One goal of FDA's initiative to overhaul how it ensures high-quality pharmaceutical production is to apply more oversight and stricter rules to higher-risk products and processes (Inside Washington, October 2003).
One goal of FDA's initiative to overhaul how it ensures high-quality pharmaceutical production is to apply more oversight and stricter rules to higher-risk products and processes (Inside Washington, October 2003). This approach involves revising field inspection programs and policies to use the agency's limited resources more effectively, particularly as FDA increasingly deals with more complex and diverse manufacturing operations. FDA officials are looking to link inspection priorities to risk factors: new proposals may omit preapproval inspections (PAIs) for low-risk products and select inspection sites based on manufacturing complexity and company compliance history.
These policies are being applied to traditional drugs now, with a plan to phase in changes for biotech therapeutics transferred from the Center for Biologics Evaluation and Research (CBER) to the Center for Drug Evaluation and Research (CDER). FDA is continuing current oversight programs for biologics, with CDER staff now conducting PAIs and Team Biologics continuing to handle GMP audits (see "Assessing Team Biologics" sidebar). Meanwhile, certain CBER compliance practices are influencing new proposals for overseeing traditional drugs.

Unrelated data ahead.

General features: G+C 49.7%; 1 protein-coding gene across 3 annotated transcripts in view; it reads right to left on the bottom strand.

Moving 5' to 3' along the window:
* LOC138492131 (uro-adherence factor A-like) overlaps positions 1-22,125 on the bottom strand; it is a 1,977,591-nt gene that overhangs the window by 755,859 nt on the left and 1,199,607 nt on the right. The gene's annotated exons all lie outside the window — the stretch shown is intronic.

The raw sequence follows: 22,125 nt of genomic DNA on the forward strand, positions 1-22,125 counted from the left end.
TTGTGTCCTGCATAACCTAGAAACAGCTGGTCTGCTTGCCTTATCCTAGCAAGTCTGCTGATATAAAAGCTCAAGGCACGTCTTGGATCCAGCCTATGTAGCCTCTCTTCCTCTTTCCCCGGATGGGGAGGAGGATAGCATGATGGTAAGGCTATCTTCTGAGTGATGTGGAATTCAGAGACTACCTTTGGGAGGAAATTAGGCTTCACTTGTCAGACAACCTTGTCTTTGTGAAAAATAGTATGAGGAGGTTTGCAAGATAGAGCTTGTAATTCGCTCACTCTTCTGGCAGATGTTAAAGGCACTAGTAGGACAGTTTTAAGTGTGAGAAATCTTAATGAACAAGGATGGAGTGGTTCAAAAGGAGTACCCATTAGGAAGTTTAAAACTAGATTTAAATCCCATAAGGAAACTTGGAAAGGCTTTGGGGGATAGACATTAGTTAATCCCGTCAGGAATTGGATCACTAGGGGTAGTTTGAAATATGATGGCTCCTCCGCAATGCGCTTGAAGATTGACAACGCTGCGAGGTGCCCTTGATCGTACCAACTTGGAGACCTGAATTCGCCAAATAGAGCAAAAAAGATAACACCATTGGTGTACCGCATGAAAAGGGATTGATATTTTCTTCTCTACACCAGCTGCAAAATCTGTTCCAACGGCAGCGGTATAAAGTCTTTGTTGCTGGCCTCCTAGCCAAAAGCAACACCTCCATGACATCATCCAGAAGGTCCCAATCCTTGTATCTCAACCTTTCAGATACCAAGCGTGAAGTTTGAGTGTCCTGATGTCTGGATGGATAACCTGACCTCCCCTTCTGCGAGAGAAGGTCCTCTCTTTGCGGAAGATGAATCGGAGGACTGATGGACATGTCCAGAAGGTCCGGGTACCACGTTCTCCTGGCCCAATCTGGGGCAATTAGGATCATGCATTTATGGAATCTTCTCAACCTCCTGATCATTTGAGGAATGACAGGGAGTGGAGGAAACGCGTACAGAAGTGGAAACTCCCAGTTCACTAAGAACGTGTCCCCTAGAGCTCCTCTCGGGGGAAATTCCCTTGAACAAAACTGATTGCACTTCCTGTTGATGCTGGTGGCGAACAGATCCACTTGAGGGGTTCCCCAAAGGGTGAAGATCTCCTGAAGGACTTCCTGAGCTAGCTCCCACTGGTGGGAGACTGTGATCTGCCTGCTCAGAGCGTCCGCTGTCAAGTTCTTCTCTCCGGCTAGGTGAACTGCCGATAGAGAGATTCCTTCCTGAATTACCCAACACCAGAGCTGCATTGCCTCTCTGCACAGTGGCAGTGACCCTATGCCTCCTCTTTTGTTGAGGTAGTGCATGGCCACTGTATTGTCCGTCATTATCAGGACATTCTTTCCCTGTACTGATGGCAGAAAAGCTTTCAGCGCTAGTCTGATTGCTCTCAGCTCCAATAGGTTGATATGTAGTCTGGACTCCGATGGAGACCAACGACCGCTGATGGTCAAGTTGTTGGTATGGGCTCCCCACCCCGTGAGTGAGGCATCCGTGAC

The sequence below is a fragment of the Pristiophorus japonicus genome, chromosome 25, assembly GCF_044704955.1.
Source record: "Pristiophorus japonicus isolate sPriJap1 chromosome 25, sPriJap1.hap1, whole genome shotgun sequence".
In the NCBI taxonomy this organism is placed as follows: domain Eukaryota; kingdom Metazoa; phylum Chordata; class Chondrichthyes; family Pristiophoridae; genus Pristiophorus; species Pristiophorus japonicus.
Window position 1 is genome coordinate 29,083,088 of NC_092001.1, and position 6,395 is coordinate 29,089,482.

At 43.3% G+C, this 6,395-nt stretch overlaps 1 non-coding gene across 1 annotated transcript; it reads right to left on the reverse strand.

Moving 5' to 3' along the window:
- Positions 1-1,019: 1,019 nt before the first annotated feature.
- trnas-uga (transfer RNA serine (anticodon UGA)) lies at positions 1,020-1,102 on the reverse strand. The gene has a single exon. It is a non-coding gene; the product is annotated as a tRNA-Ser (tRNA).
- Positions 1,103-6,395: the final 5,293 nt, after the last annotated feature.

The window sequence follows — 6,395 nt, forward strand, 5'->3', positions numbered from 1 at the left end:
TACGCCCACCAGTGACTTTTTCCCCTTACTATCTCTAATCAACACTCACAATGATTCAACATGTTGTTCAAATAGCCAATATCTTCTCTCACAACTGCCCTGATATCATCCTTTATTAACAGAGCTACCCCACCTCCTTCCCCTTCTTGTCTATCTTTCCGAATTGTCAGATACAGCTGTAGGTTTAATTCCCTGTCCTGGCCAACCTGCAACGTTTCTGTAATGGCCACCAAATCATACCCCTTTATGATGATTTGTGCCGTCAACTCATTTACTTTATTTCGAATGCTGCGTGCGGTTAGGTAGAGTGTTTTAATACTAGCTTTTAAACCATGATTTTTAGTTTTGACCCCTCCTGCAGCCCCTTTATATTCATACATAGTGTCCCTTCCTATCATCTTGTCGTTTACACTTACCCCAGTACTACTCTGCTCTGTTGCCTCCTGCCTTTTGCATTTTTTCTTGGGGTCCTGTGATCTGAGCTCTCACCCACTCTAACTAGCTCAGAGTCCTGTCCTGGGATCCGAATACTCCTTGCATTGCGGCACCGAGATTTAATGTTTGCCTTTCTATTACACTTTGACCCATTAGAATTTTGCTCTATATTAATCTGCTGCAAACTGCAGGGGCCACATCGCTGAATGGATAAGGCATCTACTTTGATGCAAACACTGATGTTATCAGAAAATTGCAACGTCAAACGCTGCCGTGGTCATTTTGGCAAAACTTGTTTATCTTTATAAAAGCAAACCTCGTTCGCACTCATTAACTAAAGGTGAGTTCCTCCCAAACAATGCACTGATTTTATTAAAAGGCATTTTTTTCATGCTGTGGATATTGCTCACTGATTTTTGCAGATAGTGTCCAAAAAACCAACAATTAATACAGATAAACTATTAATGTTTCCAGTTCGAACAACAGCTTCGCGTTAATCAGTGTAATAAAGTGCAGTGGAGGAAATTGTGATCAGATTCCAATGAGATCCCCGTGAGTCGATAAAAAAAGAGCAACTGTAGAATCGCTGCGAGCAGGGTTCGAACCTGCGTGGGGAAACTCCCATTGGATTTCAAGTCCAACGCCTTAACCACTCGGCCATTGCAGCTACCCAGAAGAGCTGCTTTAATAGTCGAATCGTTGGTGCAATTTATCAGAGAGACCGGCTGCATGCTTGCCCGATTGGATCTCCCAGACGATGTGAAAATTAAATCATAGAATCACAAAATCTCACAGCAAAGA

One innovation announced in September is to create a pharmaceutical inspectorate (PI). Similar to Team Biologics, PI will raise the expertise of field officers who inspect drug production facilities (GMP implementation documents available at
). FDA's Office of Regional Affairs (ORA), which oversees the agency's field force, plans to train some 50 investigators to form the PI over the next four years. A memorandum of understanding between ORA and CDER describes how PI members will be selected, trained, and assigned, noting that PI members will focus on facilities that use more complex production technologies. Unlike Team Biologics, these individuals will still be based in FDA district offices and will not travel the country.